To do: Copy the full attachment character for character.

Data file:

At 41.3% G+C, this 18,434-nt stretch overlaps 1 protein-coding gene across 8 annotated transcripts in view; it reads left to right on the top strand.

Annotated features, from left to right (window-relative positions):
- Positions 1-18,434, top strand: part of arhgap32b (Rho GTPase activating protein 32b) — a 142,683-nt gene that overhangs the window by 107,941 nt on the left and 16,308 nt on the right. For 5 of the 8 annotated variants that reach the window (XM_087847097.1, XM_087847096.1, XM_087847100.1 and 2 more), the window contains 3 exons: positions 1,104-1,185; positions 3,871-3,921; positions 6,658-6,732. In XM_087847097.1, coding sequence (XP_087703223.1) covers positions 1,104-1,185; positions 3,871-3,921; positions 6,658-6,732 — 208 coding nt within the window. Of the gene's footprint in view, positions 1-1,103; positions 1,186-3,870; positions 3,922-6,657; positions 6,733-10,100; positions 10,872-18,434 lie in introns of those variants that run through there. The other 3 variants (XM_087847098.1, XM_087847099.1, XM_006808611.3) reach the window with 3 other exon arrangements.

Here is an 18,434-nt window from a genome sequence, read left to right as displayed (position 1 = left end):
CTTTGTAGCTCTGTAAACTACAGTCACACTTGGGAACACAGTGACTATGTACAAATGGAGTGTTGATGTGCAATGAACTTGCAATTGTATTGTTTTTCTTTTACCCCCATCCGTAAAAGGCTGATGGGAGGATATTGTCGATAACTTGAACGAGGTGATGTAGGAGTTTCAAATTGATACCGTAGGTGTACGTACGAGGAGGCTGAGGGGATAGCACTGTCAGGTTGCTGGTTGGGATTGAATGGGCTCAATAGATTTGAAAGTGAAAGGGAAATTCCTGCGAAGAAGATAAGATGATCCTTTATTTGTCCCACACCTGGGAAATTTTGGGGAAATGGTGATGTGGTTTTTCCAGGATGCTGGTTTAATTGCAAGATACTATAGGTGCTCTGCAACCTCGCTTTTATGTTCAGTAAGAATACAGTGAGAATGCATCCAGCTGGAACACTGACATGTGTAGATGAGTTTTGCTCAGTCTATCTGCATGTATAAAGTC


At 41.3% G+C, this 18,434-nt stretch overlaps 1 protein-coding gene across 8 annotated transcripts in view; it reads left to right on the top strand.

Annotated features, from left to right (window-relative positions):
- Positions 1-18,434, top strand: part of arhgap32b (Rho GTPase activating protein 32b) — a 142,683-nt gene that overhangs the window by 107,941 nt on the left and 16,308 nt on the right. For 5 of the 8 annotated variants that reach the window (XM_087847097.1, XM_087847096.1, XM_087847100.1 and 2 more), the window contains 3 exons: positions 1,104-1,185; positions 3,871-3,921; positions 6,658-6,732. In XM_087847097.1, coding sequence (XP_087703223.1) covers positions 1,104-1,185; positions 3,871-3,921; positions 6,658-6,732 — 208 coding nt within the window. Of the gene's footprint in view, positions 1-1,103; positions 1,186-3,870; positions 3,922-6,657; positions 6,733-10,100; positions 10,872-18,434 lie in introns of those variants that run through there. The other 3 variants (XM_087847098.1, XM_087847099.1, XM_006808611.3) reach the window with 3 other exon arrangements.

Here is an 18,434-nt window from a genome sequence, read left to right as displayed (position 1 = left end):
CTTTGTAGCTCTGTAAACTACAGTCACACTTGGGAACACAGTGACTATGTACAAATGGAGTGTTGATGTGCAATGAACTTGCAATTGTATTGTTTTTCTTTTACCCCCATCCGTAAAAGGCTGATGGGAGGATATTGTCGATAACTTGAACGAGGTGATGTAGGAGTTTCAAATTGATACCGTAGGTGTACGTACGAGGAGGCTGAGGGGATAGCACTGTCAGGTTGCTGGTTGGGATTGAATGGGCTCAATAGATTTGAAAGTGAAAGGGAAATTCCTGCGAAGAAGATAAGATGATCCTTTATTTGTCCCACACCTGGGAAATTTTGGGGAAATGGTGATGTGGTTTTTCCAGGATGCTGGTTTAATTGCAAGATACTATAGGTGCTCTGCAACCTCGCTTTTATGTTCAGTAAGAATACAGTGAGAATGCATCCAGCTGGAACACTGACATGTGTAGATGAGTTTTGCTCAGTCTATCTGCATGTATAAAGTC